McMaster HealthLabs, a COVID-19-focused non-profit organization associated with researchers at McMaster University, the Research Institute of St. Joe’s Hamilton, the University of Toronto and other universities, has released the interim results of a border study that support “a test and reduced quarantine” approach to restrictions on international travel.
The study, conducted with the support of the federal government and in partnership with Air Canada and the Greater Toronto Airports Authority, gathered data on the share of international travellers who arrive with COVID-19 and explored the effectiveness of airport-based oral/nasal testing and self-collected swabs.
In the study’s pilot phase, 8,600 people who arrived at Toronto’s Pearson International Airport between Sept. 3 and Oct. 2 were tested for COVID-19 – and given follow-up tests over the next two weeks, with a total of 21,000 tests administered. While 99 per cent of travellers tested negative, one per cent were found to be positive for COVID-19 – with 68.5 per cent of cases detected on the first day, 25.8 per cent in a follow-up test a week later, and 5.6 per cent on day 14.
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Researchers say the results suggest a polymerase chain reaction (PCR) test on arrival would detect 70 per cent of positives and that a second test one week later would capture most of the remaining cases – thus eliminating the need for a mandatory two-week quarantine for arriving international travellers.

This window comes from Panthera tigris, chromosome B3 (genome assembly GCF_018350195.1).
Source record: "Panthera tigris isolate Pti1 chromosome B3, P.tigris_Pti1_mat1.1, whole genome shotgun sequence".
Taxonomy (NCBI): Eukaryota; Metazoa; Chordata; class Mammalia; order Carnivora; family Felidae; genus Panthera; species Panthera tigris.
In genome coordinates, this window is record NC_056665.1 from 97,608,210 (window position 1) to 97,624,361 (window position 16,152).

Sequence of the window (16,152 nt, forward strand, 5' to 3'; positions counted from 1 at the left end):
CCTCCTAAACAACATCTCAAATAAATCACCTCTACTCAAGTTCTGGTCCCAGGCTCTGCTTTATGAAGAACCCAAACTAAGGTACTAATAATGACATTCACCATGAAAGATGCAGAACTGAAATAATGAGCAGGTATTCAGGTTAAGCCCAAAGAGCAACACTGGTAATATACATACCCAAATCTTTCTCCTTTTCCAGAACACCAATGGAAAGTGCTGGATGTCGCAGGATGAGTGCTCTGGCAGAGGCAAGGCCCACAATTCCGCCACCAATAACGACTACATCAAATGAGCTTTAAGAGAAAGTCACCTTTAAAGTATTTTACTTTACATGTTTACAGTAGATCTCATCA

“Interim results from the border study support a test and reduced quarantine approach such as that being piloted in Calgary,” said Vivek Goel, a professor at U of T’s Dalla Lana School of Public Health who was a co-principal investigator of the study.
Alberta’s COVID-19 border testing pilot allows travellers to quarantine for less time if they test negative at a border crossing, stay within the province for two weeks and take another test on day six or seven.
“Testing upon arrival with a follow-up test to catch later positive results could provide a reasonable path forward to help keep borders and the economy open while maintaining public safety,” said Goel, a special adviser to U of T’s president and provost who is helping to guide the university’s response to the pandemic.
U of T researchers, including Associate Professor Laura Rosella of the Dalla Lana School of Public Health and Professor Cheryl Regehr of the Factor-Inwentash Faculty of Social Work, will analyze the dataset to examine “not only the risks related to COVID-19 but also the experiences and attitudes of individuals in quarantine,” Goel added.
The full results of the study are expected to be released in January and submitted to peer-reviewed journals for publication. The researchers anticipate that the final report will include data for 16,000 participants and 40,000 tests, with information about infection rates by age group and geographic region.
“The border study provides public health officials with critical information to support decision making through the pandemic,” said Marek Smieja, McMaster HealthLabs’ scientific director, co-principal investigator and a professor of pathology and molecular medicine at McMaster.
“In addition to demonstrating the feasibility of conducting COVID-19 testing at the airport, the study has also shown the effectiveness of a self-collected COVID-19 sample using a cheek and nasal swab that is completed in minutes.”